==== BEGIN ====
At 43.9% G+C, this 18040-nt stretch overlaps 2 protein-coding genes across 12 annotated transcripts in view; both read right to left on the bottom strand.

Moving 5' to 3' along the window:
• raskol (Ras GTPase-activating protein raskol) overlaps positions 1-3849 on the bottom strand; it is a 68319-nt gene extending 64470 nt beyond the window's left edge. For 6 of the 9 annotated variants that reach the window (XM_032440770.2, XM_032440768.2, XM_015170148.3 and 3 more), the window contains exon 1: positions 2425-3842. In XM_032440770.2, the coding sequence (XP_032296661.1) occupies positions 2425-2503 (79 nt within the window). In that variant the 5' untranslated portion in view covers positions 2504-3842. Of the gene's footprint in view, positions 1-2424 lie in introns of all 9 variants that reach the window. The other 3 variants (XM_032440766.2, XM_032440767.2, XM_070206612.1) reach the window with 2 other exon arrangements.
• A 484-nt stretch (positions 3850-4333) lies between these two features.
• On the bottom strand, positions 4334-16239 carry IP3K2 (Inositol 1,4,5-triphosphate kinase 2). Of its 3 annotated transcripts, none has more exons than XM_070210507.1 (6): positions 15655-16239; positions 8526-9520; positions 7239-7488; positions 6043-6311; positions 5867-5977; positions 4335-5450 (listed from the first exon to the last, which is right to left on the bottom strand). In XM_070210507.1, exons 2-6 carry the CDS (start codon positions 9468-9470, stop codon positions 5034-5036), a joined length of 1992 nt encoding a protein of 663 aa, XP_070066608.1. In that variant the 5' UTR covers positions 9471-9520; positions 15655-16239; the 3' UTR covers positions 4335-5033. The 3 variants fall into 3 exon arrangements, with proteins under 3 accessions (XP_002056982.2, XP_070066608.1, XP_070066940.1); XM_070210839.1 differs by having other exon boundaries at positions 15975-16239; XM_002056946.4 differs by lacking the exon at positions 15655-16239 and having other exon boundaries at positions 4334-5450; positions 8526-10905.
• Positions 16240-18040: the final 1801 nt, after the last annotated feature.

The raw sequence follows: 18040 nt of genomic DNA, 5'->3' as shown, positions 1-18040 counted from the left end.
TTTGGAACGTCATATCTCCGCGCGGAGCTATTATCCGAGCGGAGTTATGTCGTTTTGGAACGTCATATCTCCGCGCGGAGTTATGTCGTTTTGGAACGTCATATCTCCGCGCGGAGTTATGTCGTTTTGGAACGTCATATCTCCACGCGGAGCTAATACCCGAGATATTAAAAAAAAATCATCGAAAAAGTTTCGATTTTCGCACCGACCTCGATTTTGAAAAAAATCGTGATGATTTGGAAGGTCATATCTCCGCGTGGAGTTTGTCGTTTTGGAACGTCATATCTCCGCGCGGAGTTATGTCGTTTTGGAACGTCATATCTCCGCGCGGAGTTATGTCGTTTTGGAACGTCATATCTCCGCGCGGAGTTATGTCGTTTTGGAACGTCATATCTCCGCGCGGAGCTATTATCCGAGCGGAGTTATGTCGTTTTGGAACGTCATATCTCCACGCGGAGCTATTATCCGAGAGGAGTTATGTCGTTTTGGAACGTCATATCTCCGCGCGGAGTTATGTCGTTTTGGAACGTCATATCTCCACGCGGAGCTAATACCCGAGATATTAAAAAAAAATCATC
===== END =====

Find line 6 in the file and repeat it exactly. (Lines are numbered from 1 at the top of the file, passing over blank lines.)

• Positions 16240-18040: the final 1801 nt, after the last annotated feature.